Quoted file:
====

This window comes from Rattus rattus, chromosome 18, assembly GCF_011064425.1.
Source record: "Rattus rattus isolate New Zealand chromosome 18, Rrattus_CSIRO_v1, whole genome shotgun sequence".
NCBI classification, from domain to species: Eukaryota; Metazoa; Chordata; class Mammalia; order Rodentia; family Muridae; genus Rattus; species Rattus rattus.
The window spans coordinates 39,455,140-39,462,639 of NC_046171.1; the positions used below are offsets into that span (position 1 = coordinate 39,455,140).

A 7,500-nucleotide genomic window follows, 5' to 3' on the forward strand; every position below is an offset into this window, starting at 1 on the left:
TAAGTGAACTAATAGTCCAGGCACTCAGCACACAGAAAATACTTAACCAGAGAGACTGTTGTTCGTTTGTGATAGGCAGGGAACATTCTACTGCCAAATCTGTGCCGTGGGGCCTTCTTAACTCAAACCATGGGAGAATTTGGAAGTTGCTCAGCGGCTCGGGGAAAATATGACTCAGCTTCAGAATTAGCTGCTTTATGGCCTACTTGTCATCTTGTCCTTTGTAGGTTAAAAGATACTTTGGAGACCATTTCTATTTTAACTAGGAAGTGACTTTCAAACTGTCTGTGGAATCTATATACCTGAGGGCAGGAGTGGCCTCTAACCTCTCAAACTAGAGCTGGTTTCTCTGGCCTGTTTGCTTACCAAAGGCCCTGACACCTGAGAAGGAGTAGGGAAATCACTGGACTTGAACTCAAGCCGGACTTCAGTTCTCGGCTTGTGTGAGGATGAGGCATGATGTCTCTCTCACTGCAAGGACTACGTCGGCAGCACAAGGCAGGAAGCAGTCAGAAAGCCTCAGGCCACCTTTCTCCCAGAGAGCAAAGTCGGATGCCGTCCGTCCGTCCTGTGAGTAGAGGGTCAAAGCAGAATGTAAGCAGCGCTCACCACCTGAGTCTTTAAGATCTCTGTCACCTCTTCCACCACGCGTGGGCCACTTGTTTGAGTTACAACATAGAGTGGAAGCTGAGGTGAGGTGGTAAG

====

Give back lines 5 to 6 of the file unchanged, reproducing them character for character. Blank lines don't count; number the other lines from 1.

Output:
A 7,500-nucleotide genomic window follows, 5' to 3' on the forward strand; every position below is an offset into this window, starting at 1 on the left:
TAAGTGAACTAATAGTCCAGGCACTCAGCACACAGAAAATACTTAACCAGAGAGACTGTTGTTCGTTTGTGATAGGCAGGGAACATTCTACTGCCAAATCTGTGCCGTGGGGCCTTCTTAACTCAAACCATGGGAGAATTTGGAAGTTGCTCAGCGGCTCGGGGAAAATATGACTCAGCTTCAGAATTAGCTGCTTTATGGCCTACTTGTCATCTTGTCCTTTGTAGGTTAAAAGATACTTTGGAGACCATTTCTATTTTAACTAGGAAGTGACTTTCAAACTGTCTGTGGAATCTATATACCTGAGGGCAGGAGTGGCCTCTAACCTCTCAAACTAGAGCTGGTTTCTCTGGCCTGTTTGCTTACCAAAGGCCCTGACACCTGAGAAGGAGTAGGGAAATCACTGGACTTGAACTCAAGCCGGACTTCAGTTCTCGGCTTGTGTGAGGATGAGGCATGATGTCTCTCTCACTGCAAGGACTACGTCGGCAGCACAAGGCAGGAAGCAGTCAGAAAGCCTCAGGCCACCTTTCTCCCAGAGAGCAAAGTCGGATGCCGTCCGTCCGTCCTGTGAGTAGAGGGTCAAAGCAGAATGTAAGCAGCGCTCACCACCTGAGTCTTTAAGATCTCTGTCACCTCTTCCACCACGCGTGGGCCACTTGTTTGAGTTACAACATAGAGTGGAAGCTGAGGTGAGGTGGTAAG